Group Therapy – Panic and Anxiety, Session 1

Trigger Warning: mention of rape, sexual assault

This is the first of an 8 week series reviewing panic and anxiety from a group therapy point of view.  It is based on the group therapy services available through Langley Memorial Hospital.  Feel free to follow along and answer the questions posted in each section.

Session 1: Exploring Anxiety Disorders

Did You Know:

  • 1 in 10 people suffer from an anxiety disorder
  • 1 in 4 people will experience significant problems with anxiety at some point in their lives

What this means:

  • Over 400,000 Canadians are currently suffering from at least one anxiety disorder.

Anxiety Disorders:


An anxiety about, or avoiding, places or situations where escape would be difficult or embarrassing, or where help may not be available in the event of panic.  Also classified as a fear of open spaces or crowds.  It is classed under a larger group known as “Phobic Disorders”

Panic Disorder:

Panic disorders are identified through a high occurrence of panic attacks.  A panic attack is a period where there is a sudden onset of intense: apprehension, fearfulness, or terror.  It is often associated with feelings of impending doom.  Symptoms include shortness of breath, chest pain, palpitations, discomfort, choking or smothering sensations.  Fear of of “going crazy” or “losing control” are often present.

Obsessive Compulsive Disorder (OCD):

OCD is characterized by obsessions that cause high levels of anxiety or distress, and/or by compulsions put into practice to neutralize said anxiety.

Common obsessions include:

  • recurrent thoughts of images, numbers or words
  • recurrent thoughts that something has not been done properly, even if they know they have done it correctly (ie: turning off the stove or putting something away)
  • recurrent worries about germs, infections, dirt, dust contamination, cleanliness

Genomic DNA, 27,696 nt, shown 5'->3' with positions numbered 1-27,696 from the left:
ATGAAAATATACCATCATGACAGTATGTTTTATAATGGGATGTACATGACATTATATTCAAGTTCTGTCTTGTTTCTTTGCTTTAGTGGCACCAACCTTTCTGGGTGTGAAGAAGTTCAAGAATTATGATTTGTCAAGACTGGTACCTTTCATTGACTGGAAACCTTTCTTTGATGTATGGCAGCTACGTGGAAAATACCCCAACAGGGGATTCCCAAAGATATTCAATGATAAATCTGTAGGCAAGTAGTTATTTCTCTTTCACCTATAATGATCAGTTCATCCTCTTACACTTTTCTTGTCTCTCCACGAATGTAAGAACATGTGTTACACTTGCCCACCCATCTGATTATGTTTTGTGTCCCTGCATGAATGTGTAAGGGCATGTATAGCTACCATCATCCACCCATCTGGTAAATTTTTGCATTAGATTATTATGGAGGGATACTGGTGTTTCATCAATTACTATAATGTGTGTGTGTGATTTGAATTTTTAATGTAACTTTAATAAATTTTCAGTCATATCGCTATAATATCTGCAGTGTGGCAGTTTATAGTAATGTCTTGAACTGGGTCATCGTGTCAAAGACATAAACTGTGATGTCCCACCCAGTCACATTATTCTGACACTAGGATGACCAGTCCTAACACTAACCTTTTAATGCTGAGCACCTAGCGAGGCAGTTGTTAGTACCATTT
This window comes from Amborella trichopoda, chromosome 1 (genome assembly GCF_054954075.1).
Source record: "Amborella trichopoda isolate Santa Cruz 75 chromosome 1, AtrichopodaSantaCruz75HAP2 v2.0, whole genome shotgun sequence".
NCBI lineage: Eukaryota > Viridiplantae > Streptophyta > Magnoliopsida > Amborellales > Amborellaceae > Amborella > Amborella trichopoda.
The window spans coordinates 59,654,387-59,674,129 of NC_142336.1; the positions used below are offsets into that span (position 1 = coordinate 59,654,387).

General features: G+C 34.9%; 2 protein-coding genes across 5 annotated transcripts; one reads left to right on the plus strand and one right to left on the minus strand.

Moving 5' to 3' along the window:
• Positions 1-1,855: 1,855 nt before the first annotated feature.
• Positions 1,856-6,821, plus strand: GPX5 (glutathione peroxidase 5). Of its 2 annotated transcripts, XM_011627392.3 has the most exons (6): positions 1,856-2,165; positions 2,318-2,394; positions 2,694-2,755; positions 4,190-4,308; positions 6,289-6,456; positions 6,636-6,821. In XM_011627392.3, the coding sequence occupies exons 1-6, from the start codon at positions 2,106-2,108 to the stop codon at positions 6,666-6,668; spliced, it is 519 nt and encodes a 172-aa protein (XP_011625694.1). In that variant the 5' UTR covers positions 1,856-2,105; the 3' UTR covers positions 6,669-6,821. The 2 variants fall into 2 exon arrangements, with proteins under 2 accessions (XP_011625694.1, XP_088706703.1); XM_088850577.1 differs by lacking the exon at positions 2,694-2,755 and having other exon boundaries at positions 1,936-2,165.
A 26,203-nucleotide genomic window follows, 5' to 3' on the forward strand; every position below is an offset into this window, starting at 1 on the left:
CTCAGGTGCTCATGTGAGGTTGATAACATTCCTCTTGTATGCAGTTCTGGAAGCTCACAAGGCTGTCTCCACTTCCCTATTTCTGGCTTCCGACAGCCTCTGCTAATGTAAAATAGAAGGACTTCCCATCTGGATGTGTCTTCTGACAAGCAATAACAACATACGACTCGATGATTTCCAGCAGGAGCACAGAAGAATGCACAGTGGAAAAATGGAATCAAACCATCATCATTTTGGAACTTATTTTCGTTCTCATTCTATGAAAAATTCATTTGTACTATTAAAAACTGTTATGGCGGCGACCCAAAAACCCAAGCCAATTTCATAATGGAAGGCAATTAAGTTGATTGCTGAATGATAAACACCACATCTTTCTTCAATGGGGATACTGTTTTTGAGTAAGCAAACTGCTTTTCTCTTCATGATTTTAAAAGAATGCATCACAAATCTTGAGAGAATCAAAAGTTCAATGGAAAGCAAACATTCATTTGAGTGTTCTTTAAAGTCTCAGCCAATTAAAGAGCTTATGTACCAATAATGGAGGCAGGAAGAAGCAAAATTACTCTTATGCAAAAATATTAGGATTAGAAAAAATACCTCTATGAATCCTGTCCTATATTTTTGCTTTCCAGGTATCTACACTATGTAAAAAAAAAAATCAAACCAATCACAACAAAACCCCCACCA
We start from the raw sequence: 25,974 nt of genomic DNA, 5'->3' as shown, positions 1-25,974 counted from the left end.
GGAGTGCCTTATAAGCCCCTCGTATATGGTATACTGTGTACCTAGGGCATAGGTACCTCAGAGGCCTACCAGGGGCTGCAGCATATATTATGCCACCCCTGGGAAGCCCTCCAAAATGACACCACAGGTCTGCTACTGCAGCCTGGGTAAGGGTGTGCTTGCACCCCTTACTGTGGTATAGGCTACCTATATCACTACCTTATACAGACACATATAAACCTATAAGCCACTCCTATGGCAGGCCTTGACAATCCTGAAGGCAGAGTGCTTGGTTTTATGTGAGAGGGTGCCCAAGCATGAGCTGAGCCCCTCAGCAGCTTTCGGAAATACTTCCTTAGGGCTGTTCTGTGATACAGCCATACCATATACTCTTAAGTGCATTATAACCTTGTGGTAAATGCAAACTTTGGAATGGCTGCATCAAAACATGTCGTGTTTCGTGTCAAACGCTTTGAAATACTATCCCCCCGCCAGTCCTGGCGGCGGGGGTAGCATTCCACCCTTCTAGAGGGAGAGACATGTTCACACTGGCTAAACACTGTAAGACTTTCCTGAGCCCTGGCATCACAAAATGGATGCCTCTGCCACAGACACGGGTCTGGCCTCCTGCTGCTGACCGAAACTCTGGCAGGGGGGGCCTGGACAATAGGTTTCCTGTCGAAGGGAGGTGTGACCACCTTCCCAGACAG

• persistent ideas that certain things or objects must always be in a certain place, order or position.

Common compulsions (to alleviate anxiety over obsessions) include:

  • hand washing
  • cleaning house
  • touching certain objects
  • going back and forth through a door
  • placing items a certain way
  • hoarding objects
  • seeking reassurance
  • tapping or counting.

A person with OCD will usually recognize the senselessness of impulsive behaviors, and does not get pleasure from carrying out the activity, simply short lived relief from their anxiety over their obsession.

Post Traumatic Stress Disorder (PTSD):

PTSD is characterized by re-experiencing of an extremely traumatic event, accompanied by symptoms of high levels of stress, (negative) arousal, and attempts to avoid stimulation that would be associated with the trauma.  This condition is commonly seen in war veterans (especially Vietnam and Iraq) and victims of long term abuse or rape.

Social Anxiety/Social Phobia:

Social anxiety is commonly known as “the fear of evaluation”.  It is a fear of social situations or performances that may lead to evaluation and judgment by others.  The individual fears embarrassment or social stigma during these situations.  Symptoms are typically:

  • red face or blushing
  • head shaking
  • hands shaking
  • voice cracking or faltering.

These symptoms are only present in the company of others  and cause further fears of being seen suffering these symptoms or losing control of the symptoms.  This is another condition classed under “Phobic Disorders”

Generalized Anxiety Disorder (GAD):

GAD is characterized by at least six months of persistent and excessive anxiety and worry.


Questions for This Week:

What factors have contributed to your panic or anxiety:

(these can include thing such as: relationship conflicts, financial worries or trauma)

How does panic or anxiety impact how you meet your most basic self-care needs:

(Examples include eating, sleeping, showering, dressing)

How does panic or anxiety impact your involvement with leisure interests:

(this might include hobbies, exercise or socializing)

How does panic or anxiety impact your spirituality:

(such as hope, meaning, or purpose.)

How does panic or anxiety impact your communications and relationships:

(in places such as work place, family, or friends)

How does panic or anxiety impact your involvement with productive tasks/roles:

(this might be at work, school, household responsibilities, parenting or pet care)


If you are comfortable, feel free to share your answers in the comments section and I’ll share some of them in next weeks session!

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  1. By Kelsey MacKenzie


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